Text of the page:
Product Code: 6910
Binding Information: Cloth
Size: 5 1/2" X 8 1/2" Inches
Copyright Date Ed: 02/01/2010
Trade Code: 00C
Price: $19.95 In stock.
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From a renowned African American poet, a new book of poems of celebration and loss for readers of all ages
This new volume by the much-loved poet Sonia Sanchez, her first in over a decade, is music to the ears: a collection of haiku that celebrates the gifts of life and mourns the deaths of revered African American figures in the worlds of music, literature, art, and activism. In her verses, we hear the sounds of Max Roach "exploding in the universe," the "blue hallelujahs" of the Philadelphia Murals, and the voice of Odetta "thundering out of the earth." Sanchez sings the praises of contemporaries whose poetic alchemy turns "words into gems": Maya Angelou, Richard Long, and Toni Morrison. And she pays homage to peace workers and civil rights activists from Rosa Parks and Congresswoman Shirley Chisholm to Brother Damu, founder of the National Black Environmental Justice Network. Often arranged in strings of twelve or more, the haiku flow one into the other in a steady song of commemoration. Sometimes deceptively simple, her lyrics hold a very powerful load of emotion and meaning.
There are intimate verses here for family and friends, verses of profound loss and silence, of courage and resilience. Sanchez is innovative, composing haiku in new forms, including a section of moving two-line poems that reflect on the long wake of 9/11. In a brief and personal opening essay, the poet explains her deep appreciation for haiku as an art form. With its touching portraits and by turns uplifting and heartbreaking lyrics, Morning Haiku
contains some of Sanchez's freshest, most poignant work.
In the Media
for Eugene Redmond
Sonia Sanchez's interview on the Tavis Smiley Show
including a dramatic reading of one of her haikus
to watch an interview with Sanchez on The Washington Post
blog, The Roots.
Review Essence - December 17, 2009
“Sonia Sanchez’s poetry is a must for all readers. Period.”
Review Booklist - February 1, 2010
“Sanchez’s bright and dancing poems shimmer with surprising juxtapositions, unexpected flight patterns, and leap-frog associations. Their brevity seems built for speed, but their lyricism and warmth inspire lingering, savoring, reading, and re-reading, perhaps aloud.”
Review Philadelphia Weekly - February 16, 2010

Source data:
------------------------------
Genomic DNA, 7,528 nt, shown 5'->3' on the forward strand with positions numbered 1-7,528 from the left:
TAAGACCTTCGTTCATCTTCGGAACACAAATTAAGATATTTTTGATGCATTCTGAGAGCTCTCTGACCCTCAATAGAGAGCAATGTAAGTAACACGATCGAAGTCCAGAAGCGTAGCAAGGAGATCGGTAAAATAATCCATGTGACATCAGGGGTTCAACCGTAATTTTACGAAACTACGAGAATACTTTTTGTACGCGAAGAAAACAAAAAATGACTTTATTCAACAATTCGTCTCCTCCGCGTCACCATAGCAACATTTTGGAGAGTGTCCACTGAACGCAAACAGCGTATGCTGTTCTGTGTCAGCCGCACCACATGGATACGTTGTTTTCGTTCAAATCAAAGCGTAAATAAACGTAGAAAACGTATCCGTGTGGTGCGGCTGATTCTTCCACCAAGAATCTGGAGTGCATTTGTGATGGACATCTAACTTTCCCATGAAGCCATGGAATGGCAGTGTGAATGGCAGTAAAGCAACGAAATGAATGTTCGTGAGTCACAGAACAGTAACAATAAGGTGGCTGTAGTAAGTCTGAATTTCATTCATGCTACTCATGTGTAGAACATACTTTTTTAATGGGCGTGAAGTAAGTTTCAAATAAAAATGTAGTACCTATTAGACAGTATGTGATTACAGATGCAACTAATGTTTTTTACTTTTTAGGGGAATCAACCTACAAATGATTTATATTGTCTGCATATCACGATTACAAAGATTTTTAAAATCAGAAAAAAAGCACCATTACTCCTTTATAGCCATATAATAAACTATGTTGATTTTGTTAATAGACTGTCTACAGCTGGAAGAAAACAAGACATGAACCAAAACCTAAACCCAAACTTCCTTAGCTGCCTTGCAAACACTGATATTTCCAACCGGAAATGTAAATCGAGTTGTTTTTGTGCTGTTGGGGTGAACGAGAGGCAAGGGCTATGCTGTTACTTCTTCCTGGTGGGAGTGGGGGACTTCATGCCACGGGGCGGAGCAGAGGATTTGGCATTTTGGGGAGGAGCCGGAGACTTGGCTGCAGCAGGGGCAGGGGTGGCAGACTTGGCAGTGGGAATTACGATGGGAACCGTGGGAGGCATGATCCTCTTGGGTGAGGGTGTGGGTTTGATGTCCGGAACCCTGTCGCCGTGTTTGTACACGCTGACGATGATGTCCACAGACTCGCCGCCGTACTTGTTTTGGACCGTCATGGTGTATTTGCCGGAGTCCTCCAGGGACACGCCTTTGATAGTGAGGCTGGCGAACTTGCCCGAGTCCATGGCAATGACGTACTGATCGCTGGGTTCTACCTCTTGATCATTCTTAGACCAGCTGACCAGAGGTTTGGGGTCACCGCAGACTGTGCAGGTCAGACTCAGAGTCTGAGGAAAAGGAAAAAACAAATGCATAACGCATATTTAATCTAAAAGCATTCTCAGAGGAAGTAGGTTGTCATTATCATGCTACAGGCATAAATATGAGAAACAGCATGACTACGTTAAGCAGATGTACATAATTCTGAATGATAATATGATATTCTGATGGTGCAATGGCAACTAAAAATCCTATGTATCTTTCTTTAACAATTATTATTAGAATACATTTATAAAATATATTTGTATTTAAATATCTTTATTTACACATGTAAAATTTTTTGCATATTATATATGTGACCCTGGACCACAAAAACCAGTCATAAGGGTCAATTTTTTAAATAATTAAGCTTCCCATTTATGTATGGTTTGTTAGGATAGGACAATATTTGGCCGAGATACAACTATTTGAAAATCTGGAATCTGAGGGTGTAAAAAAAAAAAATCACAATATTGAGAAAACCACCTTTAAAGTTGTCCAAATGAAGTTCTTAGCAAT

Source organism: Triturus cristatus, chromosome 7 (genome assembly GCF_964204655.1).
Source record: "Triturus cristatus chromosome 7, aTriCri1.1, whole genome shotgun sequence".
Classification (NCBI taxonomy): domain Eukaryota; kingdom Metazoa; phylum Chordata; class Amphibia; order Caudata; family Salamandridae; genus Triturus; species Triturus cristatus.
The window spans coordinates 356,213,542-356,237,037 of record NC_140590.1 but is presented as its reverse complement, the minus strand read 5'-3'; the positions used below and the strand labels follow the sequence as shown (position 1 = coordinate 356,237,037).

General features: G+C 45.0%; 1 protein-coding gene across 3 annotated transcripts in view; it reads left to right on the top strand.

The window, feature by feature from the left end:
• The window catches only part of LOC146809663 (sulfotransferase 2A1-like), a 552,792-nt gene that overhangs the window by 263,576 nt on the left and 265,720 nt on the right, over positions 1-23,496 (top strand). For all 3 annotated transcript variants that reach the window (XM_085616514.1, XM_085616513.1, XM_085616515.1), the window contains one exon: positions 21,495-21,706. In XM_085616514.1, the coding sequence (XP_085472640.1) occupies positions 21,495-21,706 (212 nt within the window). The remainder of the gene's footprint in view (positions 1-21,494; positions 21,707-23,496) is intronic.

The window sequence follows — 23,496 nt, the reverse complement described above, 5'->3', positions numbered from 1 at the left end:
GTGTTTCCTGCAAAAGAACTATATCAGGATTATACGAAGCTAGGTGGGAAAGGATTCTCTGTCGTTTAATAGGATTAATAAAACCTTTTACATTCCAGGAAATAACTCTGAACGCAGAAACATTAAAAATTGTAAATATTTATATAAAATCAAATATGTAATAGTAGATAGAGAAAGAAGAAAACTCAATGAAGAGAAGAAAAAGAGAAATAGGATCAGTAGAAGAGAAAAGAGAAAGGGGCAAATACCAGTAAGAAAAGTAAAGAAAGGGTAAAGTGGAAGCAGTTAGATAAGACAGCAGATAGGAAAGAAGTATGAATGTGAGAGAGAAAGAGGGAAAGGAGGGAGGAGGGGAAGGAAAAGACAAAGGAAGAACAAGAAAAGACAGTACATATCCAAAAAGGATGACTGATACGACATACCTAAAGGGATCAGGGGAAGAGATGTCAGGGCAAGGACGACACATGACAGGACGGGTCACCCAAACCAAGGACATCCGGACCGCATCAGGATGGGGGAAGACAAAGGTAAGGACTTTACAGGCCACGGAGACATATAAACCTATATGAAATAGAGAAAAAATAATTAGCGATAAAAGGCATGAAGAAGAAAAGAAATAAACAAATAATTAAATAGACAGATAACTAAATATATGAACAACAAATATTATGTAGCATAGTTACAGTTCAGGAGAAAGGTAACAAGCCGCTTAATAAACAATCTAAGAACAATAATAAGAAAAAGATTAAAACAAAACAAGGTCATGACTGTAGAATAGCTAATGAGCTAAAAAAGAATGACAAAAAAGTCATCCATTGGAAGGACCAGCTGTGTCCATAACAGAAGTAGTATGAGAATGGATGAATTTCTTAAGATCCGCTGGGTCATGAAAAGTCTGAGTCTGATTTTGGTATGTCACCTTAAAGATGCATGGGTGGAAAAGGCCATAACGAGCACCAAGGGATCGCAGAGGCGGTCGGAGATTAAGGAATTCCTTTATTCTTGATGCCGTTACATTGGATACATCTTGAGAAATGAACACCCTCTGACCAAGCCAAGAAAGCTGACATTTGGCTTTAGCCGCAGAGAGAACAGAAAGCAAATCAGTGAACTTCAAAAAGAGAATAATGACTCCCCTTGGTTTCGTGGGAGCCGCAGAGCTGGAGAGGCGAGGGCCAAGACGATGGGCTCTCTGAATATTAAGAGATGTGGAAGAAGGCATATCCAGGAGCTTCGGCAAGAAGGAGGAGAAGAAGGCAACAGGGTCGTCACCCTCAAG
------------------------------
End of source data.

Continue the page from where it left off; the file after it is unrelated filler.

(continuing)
"Though Sanchez has contributed so much to American writing, her body of work is an ocean created from raindrops; each word is carefully chosen then planted in a space—a speech, a play, a poem—where it grows in nuanced, unexpected ways. This is why Sanchez is at her finest in Morning Haiku
, her latest collection of poems and the first in over a decade. Through the collection, Sanchez gives thanks, praise and meditation to black artists who’ve “made the transition,” as she says, from dust to dust."
Review Rain Taxi Review of Books - March 1, 2010
“Sanchez’s haiku is as simple and clear as breathing, but with everything that brings energy and vivacity to being alive.”
Review The Root - August 4, 2010
“…the newly released collection of poetry Morning Haiku
, her first in more than a decade—drenches her words in honey goodness so they sound like the sweetest thang you've ever heard…”
Review Alabama Writer's Forum - August 1, 2010
shows Sonia Sanchez’s gift for breathing life into language. It makes this reader yearn for more of her one-breath poems.”
"Sonia Sanchez is a lion in literature's forest. When she writes she roars, and when she sleeps other creatures walk gingerly."
Praise for Sonia Sanchez
"Only a poet with an innocent heart can exorcise so much pain with so much beauty."
"Sanchez's powers of empathy shine with rare luminosity."
—Paula Friedman, The Philadelphia Inquirer
"Does Your House Have Lions? is a work of love and art that confirms Ms. Sanchez as one of the nation's finest poets."
—Haki R. Madhubuti
"The poetry of Sonia Sanchez is full of power and yet always clean and uncluttered. It makes you wish you had thought those thoughts, felt those emotions, and, above all, expressed them so effortlessly and so well."
"Her songs of destruction and loss scrape the heart; her praise songs thunder and revitalize. We need these songs for our journey together into the next century."
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